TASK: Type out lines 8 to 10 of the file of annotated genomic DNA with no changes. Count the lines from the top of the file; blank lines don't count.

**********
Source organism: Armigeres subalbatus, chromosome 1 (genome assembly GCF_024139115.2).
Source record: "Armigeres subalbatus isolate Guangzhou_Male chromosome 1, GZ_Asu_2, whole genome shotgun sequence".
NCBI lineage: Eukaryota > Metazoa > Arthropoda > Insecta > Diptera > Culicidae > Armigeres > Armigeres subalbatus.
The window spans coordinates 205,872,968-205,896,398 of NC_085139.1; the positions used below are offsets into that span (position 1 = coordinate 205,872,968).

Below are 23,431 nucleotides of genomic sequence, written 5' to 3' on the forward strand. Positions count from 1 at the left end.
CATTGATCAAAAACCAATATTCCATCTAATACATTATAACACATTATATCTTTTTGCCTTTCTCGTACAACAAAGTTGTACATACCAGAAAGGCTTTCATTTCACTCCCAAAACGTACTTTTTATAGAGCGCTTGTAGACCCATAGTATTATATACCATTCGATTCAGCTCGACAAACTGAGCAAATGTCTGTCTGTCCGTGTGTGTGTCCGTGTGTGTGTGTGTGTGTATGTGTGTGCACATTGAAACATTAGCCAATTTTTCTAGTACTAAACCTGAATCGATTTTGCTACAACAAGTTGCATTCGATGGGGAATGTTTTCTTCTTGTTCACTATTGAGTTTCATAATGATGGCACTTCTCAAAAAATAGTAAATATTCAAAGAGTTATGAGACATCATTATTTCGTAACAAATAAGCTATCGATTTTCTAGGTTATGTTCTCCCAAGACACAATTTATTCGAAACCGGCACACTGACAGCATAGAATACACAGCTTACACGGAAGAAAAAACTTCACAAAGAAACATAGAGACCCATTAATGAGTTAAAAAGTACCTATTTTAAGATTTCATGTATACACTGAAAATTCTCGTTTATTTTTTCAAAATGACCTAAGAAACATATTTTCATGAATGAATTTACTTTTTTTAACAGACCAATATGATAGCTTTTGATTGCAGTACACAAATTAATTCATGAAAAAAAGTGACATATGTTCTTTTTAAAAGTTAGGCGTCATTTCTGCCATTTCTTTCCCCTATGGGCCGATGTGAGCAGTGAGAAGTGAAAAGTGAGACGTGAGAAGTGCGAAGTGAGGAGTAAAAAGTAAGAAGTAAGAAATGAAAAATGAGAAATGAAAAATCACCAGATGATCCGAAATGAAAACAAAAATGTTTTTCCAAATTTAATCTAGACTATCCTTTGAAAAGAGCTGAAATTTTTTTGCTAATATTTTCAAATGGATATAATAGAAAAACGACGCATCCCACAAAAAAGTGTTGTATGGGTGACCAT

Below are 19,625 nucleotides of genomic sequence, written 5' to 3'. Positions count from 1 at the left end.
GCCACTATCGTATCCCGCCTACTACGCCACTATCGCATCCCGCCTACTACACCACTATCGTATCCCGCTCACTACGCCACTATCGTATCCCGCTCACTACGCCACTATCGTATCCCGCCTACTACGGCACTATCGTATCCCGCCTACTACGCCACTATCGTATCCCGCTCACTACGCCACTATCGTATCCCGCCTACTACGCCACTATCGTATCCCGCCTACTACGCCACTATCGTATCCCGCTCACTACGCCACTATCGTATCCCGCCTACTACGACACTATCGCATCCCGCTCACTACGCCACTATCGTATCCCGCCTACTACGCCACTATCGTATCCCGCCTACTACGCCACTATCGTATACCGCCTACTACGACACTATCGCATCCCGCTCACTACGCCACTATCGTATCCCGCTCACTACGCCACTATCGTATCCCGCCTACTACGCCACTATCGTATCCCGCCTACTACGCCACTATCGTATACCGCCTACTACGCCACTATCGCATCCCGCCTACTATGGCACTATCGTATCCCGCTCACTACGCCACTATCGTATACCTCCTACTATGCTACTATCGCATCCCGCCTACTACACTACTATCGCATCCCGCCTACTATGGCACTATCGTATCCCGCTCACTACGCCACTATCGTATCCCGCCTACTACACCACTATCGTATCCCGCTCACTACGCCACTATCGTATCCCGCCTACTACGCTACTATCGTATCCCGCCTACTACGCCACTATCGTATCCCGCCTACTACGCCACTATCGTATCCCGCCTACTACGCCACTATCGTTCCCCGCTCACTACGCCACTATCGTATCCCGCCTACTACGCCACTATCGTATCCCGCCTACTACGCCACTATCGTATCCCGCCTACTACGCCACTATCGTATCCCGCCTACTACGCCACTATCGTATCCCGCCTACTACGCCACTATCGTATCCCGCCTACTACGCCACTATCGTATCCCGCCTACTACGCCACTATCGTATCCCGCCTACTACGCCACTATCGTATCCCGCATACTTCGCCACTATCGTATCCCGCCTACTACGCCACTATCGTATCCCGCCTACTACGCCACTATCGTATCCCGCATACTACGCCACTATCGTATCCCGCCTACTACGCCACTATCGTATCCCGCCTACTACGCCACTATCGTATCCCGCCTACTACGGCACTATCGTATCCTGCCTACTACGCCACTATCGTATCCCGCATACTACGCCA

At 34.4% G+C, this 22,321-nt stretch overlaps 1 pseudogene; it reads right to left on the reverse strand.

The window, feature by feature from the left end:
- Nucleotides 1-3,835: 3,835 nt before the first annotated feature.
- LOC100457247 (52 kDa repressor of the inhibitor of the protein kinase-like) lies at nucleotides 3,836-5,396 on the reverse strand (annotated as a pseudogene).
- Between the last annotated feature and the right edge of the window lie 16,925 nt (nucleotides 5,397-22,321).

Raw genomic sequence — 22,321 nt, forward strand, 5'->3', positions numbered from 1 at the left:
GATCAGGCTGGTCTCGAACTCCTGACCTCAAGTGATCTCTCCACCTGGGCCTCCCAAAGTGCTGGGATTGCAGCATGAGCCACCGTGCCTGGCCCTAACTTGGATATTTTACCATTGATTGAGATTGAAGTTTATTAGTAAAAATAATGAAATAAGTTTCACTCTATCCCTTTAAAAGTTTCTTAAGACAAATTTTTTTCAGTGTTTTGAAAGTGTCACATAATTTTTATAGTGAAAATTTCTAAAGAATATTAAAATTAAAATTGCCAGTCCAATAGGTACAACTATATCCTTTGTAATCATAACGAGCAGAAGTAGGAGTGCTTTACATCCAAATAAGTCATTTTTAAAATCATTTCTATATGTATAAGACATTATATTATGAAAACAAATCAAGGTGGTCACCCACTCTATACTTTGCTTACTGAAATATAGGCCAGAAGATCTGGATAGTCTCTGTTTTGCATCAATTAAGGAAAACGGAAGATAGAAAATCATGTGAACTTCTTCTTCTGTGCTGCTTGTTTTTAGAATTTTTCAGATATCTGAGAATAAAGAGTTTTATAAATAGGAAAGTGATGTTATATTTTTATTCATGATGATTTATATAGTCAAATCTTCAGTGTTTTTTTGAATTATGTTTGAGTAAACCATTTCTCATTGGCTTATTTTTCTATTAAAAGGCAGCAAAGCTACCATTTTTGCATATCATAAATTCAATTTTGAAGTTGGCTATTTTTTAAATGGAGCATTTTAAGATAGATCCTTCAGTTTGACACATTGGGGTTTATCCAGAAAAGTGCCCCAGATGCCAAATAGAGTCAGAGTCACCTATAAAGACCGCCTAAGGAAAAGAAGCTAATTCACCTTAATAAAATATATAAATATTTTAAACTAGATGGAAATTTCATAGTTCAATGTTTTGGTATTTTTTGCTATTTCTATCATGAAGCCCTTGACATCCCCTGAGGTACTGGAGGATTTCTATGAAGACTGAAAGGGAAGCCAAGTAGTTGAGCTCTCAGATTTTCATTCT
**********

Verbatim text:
GCCACTATCGTATCCCGCCTACTACGCCACTATCGCATCCCGCCTACTACACCACTATCGTATCCCGCTCACTACGCCACTATCGTATCCCGCTCACTACGCCACTATCGTATCCCGCCTACTACGGCACTATCGTATCCCGCCTACTACGCCACTATCGTATCCCGCTCACTACGCCACTATCGTATCCCGCCTACTACGCCACTATCGTATCCCGCCTACTACGCCACTATCGTATCCCGCTCACTACGCCACTATCGTATCCCGCCTACTACGACACTATCGCATCCCGCTCACTACGCCACTATCGTATCCCGCCTACTACGCCACTATCGTATCCCGCCTACTACGCCACTATCGTATACCGCCTACTACGACACTATCGCATCCCGCTCACTACGCCACTATCGTATCCCGCTCACTACGCCACTATCGTATCCCGCCTACTACGCCACTATCGTATCCCGCCTACTACGCCACTATCGTATACCGCCTACTACGCCACTATCGCATCCCGCCTACTATGGCACTATCGTATCCCGCTCACTACGCCACTATCGTATACCTCCTACTATGCTACTATCGCATCCCGCCTACTACACTACTATCGCATCCCGCCTACTATGGCACTATCGTATCCCGCTCACTACGCCACTATCGTATCCCGCCTACTACACCACTATCGTATCCCGCTCACTACGCCACTATCGTATCCCGCCTACTACGCTACTATCGTATCCCGCCTACTACGCCACTATCGTATCCCGCCTACTACGCCACTATCGTATCCCGCCTACTACGCCACTATCGTTCCCCGCTCACTACGCCACTATCGTATCCCGCCTACTACGCCACTATCGTATCCCGCCTACTACGCCACTATCGTATCCCGCCTACTACGCCACTATCGTATCCCGCCTACTACGCCACTATCGTATCCCGCCTACTACGCCACTATCGTATCCCGCCTACTACGCCACTATCGTATCCCGCCTACTACGCCACTATCGTATCCCGCCTACTACGCCACTATCGTATCCCGCATACTTCGCCACTATCGTATCCCGCCTACTACGCCACTATCGTATCCCGCCTACTACGCCACTATCGTATCCCGCATACTACGCCACTATCGTATCCCGCCTACTACGCCACTATCGTATCCCGCCTACTACGCCACTATCGTATCCCGCCTACTACGGCACTATCGTATCCTGCCTACTACGCCACTATCGTATCCCGCATACTACGCCA

At 34.4% G+C, this 22,321-nt stretch overlaps 1 pseudogene; it reads right to left on the reverse strand.

The window, feature by feature from the left end: